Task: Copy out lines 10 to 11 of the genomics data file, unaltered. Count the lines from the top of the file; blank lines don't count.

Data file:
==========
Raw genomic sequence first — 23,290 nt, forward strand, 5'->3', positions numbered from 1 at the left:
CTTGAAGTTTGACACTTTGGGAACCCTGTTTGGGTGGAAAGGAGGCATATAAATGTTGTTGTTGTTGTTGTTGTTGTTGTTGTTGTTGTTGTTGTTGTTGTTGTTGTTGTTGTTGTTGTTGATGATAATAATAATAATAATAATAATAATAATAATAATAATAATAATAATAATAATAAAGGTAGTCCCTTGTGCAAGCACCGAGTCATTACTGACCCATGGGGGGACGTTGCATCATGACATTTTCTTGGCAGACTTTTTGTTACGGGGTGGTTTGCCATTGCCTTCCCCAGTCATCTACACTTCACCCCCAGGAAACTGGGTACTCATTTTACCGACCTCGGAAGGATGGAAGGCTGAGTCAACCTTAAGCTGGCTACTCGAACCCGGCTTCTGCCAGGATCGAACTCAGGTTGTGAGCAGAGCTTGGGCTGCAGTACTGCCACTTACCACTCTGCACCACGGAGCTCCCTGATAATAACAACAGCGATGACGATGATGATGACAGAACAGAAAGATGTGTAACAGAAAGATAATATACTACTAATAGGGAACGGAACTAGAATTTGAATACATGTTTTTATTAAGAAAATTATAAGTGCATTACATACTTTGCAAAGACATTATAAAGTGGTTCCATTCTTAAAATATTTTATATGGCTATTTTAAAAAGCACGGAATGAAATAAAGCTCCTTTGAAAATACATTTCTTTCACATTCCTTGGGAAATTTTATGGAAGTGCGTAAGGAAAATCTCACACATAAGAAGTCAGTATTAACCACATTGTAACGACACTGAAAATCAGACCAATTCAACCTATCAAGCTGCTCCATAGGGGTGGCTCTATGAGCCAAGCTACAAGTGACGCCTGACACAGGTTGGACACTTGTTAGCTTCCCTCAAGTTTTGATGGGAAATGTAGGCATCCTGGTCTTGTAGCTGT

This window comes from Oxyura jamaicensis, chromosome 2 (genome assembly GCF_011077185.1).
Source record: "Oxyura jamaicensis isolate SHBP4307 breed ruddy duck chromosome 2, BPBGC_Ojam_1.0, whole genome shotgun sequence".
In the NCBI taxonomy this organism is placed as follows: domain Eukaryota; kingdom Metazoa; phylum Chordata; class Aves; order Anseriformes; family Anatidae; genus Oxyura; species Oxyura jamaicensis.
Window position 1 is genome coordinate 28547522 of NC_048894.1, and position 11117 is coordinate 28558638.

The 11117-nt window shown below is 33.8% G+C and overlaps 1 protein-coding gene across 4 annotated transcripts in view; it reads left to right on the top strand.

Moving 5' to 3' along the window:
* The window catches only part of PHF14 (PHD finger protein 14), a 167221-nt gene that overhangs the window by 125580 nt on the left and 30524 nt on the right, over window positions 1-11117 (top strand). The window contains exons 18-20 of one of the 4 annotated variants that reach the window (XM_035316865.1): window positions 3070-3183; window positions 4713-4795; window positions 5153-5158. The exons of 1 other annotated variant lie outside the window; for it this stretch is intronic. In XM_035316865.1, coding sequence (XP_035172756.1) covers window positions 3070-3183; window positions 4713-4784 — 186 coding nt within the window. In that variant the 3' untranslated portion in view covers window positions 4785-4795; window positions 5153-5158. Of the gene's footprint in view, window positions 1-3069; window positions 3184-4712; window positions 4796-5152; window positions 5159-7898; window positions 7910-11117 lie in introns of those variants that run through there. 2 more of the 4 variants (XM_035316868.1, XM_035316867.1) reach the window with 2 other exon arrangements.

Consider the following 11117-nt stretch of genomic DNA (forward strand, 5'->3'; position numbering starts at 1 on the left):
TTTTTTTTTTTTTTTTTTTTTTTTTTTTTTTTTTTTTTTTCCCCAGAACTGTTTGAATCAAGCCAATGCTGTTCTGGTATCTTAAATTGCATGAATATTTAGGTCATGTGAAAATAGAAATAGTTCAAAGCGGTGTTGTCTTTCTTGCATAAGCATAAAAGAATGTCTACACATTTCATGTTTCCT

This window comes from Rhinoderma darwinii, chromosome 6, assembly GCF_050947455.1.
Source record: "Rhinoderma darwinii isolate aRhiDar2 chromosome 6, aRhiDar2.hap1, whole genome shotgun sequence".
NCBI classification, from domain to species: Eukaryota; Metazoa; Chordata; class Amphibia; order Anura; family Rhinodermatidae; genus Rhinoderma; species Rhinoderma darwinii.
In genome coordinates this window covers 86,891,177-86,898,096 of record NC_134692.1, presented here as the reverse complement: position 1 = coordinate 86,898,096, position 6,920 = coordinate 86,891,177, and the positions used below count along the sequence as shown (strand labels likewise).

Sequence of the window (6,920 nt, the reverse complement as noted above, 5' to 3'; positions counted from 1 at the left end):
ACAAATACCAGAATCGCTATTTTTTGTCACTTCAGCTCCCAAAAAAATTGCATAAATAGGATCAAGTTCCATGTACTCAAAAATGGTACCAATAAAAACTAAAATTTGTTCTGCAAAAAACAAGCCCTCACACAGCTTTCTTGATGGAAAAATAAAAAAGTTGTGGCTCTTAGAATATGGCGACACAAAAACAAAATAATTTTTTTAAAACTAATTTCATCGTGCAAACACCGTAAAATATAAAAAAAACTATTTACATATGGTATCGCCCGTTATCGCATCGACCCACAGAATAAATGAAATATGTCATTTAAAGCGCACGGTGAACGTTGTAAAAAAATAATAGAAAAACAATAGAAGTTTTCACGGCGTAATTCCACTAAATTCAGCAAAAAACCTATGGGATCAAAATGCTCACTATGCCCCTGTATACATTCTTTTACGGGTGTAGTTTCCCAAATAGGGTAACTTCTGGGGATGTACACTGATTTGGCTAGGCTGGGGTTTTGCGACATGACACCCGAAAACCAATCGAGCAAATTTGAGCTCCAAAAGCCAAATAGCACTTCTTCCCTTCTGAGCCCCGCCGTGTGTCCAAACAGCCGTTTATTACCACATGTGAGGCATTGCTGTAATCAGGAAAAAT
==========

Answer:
Consider the following 11117-nt stretch of genomic DNA (forward strand, 5'->3'; position numbering starts at 1 on the left):
TTTTTTTTTTTTTTTTTTTTTTTTTTTTTTTTTTTTTTTTCCCCAGAACTGTTTGAATCAAGCCAATGCTGTTCTGGTATCTTAAATTGCATGAATATTTAGGTCATGTGAAAATAGAAATAGTTCAAAGCGGTGTTGTCTTTCTTGCATAAGCATAAAAGAATGTCTACACATTTCATGTTTCCT